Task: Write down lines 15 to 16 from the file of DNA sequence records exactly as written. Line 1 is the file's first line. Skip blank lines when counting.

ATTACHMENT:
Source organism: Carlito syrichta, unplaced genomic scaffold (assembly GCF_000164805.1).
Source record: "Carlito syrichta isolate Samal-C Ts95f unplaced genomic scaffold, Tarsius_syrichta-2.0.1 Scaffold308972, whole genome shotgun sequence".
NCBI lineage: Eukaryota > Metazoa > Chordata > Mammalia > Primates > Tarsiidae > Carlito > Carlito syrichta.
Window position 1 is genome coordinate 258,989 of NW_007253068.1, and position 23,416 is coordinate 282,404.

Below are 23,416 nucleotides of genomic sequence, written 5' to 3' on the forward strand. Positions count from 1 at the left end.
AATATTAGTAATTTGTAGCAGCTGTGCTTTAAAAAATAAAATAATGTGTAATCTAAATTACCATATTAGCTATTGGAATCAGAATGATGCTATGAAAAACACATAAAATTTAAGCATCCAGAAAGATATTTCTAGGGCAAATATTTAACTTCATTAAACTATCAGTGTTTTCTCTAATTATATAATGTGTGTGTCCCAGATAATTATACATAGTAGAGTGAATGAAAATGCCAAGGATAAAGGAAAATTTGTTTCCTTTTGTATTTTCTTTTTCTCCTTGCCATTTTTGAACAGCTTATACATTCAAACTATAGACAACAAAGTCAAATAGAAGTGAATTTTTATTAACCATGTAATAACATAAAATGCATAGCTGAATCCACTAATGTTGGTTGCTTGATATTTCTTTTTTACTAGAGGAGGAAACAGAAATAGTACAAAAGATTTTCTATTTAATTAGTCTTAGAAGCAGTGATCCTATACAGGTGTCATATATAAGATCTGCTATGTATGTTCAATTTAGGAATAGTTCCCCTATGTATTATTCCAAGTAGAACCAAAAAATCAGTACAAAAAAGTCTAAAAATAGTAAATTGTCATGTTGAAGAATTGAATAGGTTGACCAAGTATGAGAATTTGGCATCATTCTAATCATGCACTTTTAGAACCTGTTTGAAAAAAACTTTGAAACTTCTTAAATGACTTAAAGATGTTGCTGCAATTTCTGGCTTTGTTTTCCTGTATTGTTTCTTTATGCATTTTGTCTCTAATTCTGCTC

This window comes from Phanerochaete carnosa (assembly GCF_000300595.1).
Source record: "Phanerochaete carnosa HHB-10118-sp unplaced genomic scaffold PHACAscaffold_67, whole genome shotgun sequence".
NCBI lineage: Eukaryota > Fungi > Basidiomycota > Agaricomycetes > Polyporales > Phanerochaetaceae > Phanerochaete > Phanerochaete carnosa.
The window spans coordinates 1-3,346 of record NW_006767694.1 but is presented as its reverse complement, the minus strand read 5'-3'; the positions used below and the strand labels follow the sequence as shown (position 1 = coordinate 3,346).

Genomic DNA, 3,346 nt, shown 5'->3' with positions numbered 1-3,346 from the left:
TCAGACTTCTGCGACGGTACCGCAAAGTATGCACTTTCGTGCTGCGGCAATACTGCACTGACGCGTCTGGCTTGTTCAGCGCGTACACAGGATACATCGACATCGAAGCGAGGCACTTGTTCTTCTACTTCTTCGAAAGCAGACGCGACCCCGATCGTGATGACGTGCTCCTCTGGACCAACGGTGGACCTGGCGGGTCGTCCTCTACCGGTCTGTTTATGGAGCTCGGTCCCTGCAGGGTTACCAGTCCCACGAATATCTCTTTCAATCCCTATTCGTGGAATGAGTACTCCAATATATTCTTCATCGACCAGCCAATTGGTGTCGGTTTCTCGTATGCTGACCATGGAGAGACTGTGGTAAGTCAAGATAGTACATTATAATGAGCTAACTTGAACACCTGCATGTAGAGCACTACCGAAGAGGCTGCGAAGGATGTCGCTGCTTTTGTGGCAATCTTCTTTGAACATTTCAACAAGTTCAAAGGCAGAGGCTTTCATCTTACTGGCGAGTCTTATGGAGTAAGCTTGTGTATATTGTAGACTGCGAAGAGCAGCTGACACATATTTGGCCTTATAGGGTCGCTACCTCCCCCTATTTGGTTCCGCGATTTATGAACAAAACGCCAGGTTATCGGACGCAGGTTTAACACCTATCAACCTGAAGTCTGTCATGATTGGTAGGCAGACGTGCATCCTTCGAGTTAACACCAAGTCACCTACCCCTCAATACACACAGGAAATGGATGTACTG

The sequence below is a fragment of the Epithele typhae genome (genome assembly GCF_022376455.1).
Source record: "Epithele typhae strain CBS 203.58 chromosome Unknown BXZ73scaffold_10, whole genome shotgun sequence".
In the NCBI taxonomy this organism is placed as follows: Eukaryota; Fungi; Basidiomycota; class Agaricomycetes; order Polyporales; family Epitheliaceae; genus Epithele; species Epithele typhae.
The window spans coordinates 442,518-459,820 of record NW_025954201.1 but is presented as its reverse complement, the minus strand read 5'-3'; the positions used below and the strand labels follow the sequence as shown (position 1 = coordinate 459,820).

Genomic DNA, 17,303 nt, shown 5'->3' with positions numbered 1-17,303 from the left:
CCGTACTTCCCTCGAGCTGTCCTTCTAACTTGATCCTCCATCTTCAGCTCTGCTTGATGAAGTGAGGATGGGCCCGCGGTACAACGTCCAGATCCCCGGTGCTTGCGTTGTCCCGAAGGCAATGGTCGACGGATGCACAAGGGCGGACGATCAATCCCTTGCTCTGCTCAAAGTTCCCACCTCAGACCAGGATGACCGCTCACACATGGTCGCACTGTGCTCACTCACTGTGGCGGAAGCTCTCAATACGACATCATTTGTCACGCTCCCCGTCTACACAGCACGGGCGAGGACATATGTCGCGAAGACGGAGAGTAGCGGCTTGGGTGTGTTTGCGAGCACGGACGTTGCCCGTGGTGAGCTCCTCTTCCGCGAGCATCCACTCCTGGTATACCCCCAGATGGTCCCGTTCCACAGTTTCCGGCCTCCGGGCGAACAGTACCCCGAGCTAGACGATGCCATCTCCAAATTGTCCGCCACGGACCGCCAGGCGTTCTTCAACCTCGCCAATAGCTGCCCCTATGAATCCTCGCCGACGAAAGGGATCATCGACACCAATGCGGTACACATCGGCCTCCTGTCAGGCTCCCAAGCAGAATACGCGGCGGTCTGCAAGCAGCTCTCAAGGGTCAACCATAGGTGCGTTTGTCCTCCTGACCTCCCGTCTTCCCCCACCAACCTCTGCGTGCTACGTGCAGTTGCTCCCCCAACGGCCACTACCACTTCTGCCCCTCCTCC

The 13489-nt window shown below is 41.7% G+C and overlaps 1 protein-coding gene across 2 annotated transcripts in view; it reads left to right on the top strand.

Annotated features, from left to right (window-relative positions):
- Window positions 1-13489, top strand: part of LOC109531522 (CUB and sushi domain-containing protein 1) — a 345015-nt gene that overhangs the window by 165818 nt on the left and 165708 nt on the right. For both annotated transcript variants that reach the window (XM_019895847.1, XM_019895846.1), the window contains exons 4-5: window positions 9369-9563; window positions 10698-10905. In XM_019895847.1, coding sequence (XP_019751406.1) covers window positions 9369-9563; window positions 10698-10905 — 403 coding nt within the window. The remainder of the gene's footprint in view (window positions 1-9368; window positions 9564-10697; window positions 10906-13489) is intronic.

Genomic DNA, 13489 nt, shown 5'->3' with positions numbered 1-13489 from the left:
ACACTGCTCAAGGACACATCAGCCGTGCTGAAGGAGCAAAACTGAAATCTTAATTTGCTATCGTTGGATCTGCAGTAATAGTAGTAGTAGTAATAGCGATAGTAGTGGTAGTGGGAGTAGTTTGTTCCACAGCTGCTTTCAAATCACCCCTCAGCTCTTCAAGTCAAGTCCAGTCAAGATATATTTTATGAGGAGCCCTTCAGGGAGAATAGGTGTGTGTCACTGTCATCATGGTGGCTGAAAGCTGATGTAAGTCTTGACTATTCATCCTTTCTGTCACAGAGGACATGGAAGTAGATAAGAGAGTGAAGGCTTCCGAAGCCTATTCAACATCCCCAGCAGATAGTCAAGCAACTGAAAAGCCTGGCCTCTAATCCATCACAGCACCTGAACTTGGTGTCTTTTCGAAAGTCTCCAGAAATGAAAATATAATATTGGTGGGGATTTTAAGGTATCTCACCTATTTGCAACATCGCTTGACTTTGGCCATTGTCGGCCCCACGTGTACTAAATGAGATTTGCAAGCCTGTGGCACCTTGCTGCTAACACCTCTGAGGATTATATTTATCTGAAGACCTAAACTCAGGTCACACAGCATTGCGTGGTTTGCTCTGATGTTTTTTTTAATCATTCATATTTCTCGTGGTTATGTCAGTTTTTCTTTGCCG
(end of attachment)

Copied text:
In the NCBI taxonomy this organism is placed as follows: Eukaryota; Fungi; Basidiomycota; class Agaricomycetes; order Polyporales; family Epitheliaceae; genus Epithele; species Epithele typhae.
The window spans coordinates 442,518-459,820 of record NW_025954201.1 but is presented as its reverse complement, the minus strand read 5'-3'; the positions used below and the strand labels follow the sequence as shown (position 1 = coordinate 459,820).